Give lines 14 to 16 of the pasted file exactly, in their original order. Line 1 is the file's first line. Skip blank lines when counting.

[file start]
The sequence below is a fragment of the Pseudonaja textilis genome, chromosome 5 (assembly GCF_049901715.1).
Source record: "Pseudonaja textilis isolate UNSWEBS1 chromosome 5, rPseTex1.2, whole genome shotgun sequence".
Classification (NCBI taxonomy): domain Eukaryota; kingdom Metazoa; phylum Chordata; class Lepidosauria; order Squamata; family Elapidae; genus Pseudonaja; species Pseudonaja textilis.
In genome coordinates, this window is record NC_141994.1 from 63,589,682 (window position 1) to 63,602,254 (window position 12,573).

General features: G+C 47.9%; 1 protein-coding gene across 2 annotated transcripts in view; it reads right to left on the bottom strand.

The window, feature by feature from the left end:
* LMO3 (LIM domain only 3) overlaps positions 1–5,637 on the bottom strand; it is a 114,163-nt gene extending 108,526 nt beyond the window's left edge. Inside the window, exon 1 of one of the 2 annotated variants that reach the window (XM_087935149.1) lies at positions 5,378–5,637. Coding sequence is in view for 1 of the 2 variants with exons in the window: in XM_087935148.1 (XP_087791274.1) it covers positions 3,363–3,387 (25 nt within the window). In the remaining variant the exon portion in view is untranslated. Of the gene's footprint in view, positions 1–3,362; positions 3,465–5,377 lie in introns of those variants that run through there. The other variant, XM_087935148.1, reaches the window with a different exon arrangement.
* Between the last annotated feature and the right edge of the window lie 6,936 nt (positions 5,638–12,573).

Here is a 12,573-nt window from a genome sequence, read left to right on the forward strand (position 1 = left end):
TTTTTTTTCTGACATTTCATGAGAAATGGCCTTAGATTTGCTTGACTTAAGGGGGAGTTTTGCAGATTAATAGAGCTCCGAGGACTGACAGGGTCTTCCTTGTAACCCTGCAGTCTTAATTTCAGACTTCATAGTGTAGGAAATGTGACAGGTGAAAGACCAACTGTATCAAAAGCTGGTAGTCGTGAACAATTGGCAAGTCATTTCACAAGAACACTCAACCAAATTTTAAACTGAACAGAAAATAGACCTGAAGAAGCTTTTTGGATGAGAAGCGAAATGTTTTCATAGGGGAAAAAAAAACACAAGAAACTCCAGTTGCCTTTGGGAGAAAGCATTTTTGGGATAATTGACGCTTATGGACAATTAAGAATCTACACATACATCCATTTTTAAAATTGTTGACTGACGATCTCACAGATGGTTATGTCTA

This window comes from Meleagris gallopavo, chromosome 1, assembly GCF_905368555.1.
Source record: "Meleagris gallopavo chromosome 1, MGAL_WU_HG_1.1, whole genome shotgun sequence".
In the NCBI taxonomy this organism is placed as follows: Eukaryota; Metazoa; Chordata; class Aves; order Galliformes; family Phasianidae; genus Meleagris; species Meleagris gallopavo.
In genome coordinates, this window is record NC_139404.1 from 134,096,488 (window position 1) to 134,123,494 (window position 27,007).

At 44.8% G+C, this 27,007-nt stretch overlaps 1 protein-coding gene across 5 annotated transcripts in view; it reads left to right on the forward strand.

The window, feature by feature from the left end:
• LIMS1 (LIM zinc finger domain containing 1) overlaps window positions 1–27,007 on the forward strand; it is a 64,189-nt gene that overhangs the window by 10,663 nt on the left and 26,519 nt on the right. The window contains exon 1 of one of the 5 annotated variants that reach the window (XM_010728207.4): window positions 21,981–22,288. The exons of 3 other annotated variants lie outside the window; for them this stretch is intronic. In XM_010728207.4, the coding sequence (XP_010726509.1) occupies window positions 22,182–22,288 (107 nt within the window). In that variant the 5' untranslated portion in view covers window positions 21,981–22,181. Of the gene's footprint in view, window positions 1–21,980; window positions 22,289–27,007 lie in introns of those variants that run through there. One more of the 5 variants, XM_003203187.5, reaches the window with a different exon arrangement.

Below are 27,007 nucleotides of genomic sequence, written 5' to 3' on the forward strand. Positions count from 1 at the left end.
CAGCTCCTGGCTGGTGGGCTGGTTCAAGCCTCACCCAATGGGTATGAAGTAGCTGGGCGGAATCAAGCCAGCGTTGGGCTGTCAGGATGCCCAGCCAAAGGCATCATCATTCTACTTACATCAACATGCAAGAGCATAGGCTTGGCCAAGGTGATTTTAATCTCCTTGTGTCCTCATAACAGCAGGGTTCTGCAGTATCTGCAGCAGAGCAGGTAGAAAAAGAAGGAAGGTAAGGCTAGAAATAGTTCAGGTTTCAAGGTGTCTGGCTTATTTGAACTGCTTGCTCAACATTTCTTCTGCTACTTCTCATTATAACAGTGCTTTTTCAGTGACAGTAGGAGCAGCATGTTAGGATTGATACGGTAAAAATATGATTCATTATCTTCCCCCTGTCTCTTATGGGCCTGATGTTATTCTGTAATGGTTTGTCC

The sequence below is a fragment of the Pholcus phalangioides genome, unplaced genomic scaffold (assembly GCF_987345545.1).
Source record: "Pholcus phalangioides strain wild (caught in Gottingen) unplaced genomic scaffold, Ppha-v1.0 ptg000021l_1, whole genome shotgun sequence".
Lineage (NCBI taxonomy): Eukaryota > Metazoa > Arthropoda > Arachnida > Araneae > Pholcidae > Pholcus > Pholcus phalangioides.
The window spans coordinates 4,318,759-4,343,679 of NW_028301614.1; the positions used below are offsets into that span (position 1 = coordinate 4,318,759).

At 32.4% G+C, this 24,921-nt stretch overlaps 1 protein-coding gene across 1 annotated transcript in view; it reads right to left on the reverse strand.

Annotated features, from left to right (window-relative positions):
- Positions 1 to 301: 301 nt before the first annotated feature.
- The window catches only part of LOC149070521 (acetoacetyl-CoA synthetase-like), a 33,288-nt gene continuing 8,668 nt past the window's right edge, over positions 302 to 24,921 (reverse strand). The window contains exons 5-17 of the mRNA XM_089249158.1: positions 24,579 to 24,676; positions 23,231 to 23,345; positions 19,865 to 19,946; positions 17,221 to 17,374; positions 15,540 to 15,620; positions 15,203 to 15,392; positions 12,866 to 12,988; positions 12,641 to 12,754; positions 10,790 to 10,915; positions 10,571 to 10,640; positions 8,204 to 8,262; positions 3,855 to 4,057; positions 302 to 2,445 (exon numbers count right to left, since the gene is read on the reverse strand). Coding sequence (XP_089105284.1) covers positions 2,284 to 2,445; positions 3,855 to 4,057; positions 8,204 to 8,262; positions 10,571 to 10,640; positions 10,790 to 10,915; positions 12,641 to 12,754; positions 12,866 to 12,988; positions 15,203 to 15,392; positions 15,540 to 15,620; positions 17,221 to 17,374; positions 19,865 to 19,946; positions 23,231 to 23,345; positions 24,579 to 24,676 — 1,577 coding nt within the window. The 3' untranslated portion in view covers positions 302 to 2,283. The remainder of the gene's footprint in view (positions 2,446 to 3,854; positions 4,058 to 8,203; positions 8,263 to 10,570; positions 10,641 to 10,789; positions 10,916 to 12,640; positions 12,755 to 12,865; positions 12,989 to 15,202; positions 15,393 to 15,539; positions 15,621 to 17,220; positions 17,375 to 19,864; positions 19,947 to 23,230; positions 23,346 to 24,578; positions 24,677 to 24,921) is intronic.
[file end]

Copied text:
In genome coordinates, this window is record NC_139404.1 from 134,096,488 (window position 1) to 134,123,494 (window position 27,007).

At 44.8% G+C, this 27,007-nt stretch overlaps 1 protein-coding gene across 5 annotated transcripts in view; it reads left to right on the forward strand.

The window, feature by feature from the left end: